dp

t #

gives the rate of change of

t

p

#

over time. (' states that if at any t,

t

p

#

is such that

( ) ( ) &

# #

= −

t t

p S p D

so that there is e)uilibrium in the mar*et for

#

x

, &

#

=

dt

dp

t

, i.e.,

t

p

#

ceases to change over time$ it comes to a position of rest. +gain, if at any time t,

t

p

#

is such

that

( ) ( ) &

# #

> −

t t

p S p D

, then &

#

>

dt

dp

t

too, i.e.,

t

p

#

begins to rise over time. ,ot only that,

the larger the amount of excess demand,

( ) ( ) [ ]

t t

p S p D

# #

−

, the greater is the speed of

increase in

t

p

#

over time, i.e., the larger is the value of

dt

dp

t #

. The reason may be explained

as follows. The larger the amount of excess demand for

#

x

, the greater is the desperation on

the part of the dissatisfied buyers to get more of the good and hence the larger is li*ely to be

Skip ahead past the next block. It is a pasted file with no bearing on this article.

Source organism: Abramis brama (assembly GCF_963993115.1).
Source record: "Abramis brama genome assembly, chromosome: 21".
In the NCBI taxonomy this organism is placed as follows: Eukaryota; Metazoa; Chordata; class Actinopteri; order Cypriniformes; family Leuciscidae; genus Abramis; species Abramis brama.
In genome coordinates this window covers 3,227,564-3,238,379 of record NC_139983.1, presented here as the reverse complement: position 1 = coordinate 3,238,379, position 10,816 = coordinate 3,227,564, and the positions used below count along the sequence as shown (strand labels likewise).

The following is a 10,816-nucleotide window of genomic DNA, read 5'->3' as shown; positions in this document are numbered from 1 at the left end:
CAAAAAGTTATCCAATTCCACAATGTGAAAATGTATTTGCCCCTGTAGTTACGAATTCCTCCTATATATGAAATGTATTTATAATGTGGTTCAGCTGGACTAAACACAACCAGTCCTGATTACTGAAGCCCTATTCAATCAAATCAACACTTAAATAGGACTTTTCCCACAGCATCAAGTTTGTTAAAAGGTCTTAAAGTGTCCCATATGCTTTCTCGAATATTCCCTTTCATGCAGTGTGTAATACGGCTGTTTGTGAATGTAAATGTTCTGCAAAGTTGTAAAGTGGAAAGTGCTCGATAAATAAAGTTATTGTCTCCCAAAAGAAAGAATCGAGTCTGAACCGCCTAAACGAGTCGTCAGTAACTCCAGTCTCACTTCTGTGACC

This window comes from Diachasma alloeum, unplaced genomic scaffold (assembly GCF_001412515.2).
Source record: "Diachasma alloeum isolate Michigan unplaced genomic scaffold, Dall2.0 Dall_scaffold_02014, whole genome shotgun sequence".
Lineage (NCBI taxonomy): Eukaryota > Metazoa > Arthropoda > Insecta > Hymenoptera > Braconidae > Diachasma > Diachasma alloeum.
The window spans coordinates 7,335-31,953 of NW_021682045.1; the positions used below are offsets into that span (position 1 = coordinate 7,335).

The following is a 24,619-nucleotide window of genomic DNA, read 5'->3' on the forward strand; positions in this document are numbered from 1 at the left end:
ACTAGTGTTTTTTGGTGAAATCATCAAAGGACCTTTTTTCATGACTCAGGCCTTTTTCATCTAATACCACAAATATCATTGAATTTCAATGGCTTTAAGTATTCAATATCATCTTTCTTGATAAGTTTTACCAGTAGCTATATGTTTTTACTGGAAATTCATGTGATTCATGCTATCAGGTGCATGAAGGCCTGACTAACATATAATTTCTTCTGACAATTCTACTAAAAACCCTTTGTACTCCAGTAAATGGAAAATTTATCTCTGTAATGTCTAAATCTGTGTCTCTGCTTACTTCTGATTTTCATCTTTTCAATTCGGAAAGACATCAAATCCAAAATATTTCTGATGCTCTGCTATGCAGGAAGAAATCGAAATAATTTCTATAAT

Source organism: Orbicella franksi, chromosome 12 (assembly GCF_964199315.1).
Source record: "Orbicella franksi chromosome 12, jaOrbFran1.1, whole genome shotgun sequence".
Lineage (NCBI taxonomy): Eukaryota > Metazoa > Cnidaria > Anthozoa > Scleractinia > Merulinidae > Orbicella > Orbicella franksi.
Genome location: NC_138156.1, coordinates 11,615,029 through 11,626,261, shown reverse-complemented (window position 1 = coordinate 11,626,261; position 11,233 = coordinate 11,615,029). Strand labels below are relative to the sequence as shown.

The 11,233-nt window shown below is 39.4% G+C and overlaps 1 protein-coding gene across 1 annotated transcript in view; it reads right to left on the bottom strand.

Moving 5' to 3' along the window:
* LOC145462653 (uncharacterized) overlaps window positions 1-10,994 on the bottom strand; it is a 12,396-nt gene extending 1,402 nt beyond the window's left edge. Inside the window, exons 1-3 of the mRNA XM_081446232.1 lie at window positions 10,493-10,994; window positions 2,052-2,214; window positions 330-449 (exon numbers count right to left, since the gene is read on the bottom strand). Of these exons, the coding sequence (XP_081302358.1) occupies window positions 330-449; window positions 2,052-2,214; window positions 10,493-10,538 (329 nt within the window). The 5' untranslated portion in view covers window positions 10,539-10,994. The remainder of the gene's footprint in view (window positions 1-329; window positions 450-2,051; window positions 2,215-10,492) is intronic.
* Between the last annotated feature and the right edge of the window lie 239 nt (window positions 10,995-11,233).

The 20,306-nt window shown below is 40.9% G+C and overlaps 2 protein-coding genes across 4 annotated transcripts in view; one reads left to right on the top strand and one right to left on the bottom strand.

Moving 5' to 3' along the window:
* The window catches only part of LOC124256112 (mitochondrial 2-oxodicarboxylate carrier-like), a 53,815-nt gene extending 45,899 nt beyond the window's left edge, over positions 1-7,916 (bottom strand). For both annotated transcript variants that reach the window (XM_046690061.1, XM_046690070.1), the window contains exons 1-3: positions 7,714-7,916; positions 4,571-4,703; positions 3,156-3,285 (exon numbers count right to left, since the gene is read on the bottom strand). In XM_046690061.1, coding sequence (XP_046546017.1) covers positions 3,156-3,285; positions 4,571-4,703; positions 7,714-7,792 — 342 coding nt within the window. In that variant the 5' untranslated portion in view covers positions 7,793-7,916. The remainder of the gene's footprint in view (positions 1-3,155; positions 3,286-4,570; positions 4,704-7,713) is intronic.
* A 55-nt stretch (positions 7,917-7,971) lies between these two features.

the increase in the price offered by them or the greater is li*ely to be the hi*e in the price

affected by the suppliers. -imilarly, the situations of excess supply can be explained. .e can

solve (' for

t

p

#

. It gives us the time path of

#

p

. .e shall first solve (' by ta*ing simple

linear forms of

( ) ( ) ( )

t t

p S p D F

# #

and , •

. -uppose ( ) ( ) ( ) & .

# #

#

> − = α α

t t

t

p S p D

dt

dp

( ) & and &

# # # #

> > − = a a p a a p D

t t

. +gain,

( ) & and &

# # # #

> > + = b b p b b p S

t t

.

/sing these, we rewrite (' as follows0

[ ] [ ] ( ) & .

# # # #

#

> + − − = α α

t t

t

p b b p a a